At the Olympic meet at Wembley last year, it was suggested by the British committee that all the empire contestants, in the great parade of all nations before the opening of the contests, be grouped together behind the Union Jack. The United States had hundreds of athletes in their section of the procession. Britain thought how fine and significant it would be to place the contestants from Canada, Australia, Africa, India and every corner of the empire in one grand and overwhelming battalion. The committees of the dominions thought differently. They decided definitely to march each behind its own flag in proper alphabetical order, in amongst all the other nations.
And they were right. The effect was this: A the procession of athletes of all nations, starting with A and passing through the alphabet, went by, nation by nation. And every few moments a British flag went by. Not one British flag but a score were in that great parade. One by one, the flags of the world went by the international throng, and first Australia with a splendid regiment of men carried the Union Jack and its marks of union and empire by. Then some more nations, and the British Isles went past, a great showing behind the Union Jack. Still more nations of the world, and then Canada. So the nations went past, one by one, and at the beginning and at the end came the flag of Britain with the escutcheons of her sons added. How Infinitely more imposing – this recurrence of Britain throughout that review of the nations -than had all the dominions followed under the one flag, the British committee realized fully as the moment passed.
But the flag the Canadians bore that day was not an official flag. Nor did it strike instant recognition by some symbol already known and respected from the eyes of the beholders from all parts of the world.
The objection raised to the use of the Union Jack with a device laid in the midst of it is that governors-general, lieutenant-governors’ and governors’ flags, from olden time, are the Union Jack with the coat of arms of the colonies they govern set in the middle. In the case of the Union Jack with the gold maple leaf emblazoned boldly in the centre, there can be no confusion with the governor-general’s flag, since his is the Jack with the Canadian coat of arms in the centre. The gold maple leaf without inscription of any sort laid in the heart of the Union Jack could have only one meaning, either here or in most of the countries of the world.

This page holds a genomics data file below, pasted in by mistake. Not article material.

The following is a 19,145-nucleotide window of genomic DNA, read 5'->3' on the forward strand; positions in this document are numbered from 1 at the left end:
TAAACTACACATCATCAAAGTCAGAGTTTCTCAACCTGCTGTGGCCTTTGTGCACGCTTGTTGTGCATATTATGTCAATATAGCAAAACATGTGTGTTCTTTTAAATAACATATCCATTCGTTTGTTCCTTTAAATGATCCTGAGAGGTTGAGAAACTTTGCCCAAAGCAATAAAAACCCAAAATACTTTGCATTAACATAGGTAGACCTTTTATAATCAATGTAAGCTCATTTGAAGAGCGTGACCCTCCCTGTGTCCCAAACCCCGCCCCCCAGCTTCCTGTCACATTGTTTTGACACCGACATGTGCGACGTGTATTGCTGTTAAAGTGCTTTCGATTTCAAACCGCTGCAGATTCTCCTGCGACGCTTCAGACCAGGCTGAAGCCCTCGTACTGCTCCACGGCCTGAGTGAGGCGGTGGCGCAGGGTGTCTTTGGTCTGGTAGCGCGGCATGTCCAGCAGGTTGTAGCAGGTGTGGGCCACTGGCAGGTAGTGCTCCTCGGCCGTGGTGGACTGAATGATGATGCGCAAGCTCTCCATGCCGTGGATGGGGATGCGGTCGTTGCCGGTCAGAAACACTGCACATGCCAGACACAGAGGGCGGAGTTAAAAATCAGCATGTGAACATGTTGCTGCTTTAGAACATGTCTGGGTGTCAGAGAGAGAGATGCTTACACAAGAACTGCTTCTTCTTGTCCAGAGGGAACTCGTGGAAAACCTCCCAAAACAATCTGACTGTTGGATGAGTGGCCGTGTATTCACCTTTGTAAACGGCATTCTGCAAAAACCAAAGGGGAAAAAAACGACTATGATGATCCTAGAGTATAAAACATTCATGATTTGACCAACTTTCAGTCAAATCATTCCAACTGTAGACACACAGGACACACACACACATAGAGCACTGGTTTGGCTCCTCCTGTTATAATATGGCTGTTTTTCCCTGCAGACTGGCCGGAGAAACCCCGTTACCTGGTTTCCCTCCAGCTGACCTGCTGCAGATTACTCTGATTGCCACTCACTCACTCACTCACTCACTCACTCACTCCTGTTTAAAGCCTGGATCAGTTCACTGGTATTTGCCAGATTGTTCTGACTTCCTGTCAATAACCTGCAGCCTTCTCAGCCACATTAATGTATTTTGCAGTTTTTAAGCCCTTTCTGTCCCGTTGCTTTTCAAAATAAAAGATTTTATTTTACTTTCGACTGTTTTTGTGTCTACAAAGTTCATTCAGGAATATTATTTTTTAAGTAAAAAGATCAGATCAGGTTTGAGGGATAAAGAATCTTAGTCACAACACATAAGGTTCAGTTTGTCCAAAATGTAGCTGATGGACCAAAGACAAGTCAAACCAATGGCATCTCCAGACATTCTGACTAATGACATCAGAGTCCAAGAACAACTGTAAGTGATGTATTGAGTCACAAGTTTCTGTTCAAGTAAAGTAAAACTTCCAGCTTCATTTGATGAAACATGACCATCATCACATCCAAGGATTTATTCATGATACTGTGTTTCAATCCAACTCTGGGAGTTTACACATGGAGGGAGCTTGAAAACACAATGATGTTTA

Artists must come into the discussion when the subject is a matter of color and form such as a flag. And the Group of Seven, intensest of all Canadian artists, might be expected to have some thought on the question of a Canadian flag.
“It is merely a question of time until we have a flag of our own in Canada,” said Lawren Harris, of the Group of Seven. “Canada is entitled to a symbol, because Canada is already as entity. The idea of the maple leaf, simply emblazoned, without scroll or legend, on the heart of the Union Jack appeals to me immensely. And the conception of the spear head appeals to me even more. For it is sentimental symbols of that sort which the inarticulate mass of people may take for their means of expression of the love of their country, above all others.”
And if there is any means by which Canada’s exploit in the world war can be preserved and brought to the notice and remembrance of all nations of the world could there be a more picturesque and romantic one than that flag etiquette should demand that flag to be flown only on a staff with spear head?
Editor’s Notes: This rather flowery article from 1925 was part of a movement for a distinct Canadian flag that developed after the First World War. Greg uses the term “ordinary marine ensign in error” to describe the use of the Red Ensign, Canada’s unofficial flag.
Ferdinand Foch was Supreme Allied Commander during the First World War.
Greg mentions the “Olympic meet at Wembley last year”. I believe he mixing up the British Empire Exhibition of 1924 held in Wembley, England, and the 1924 Summer Olympics in Paris. Maybe the committee met at the Exhibition before the Olympics.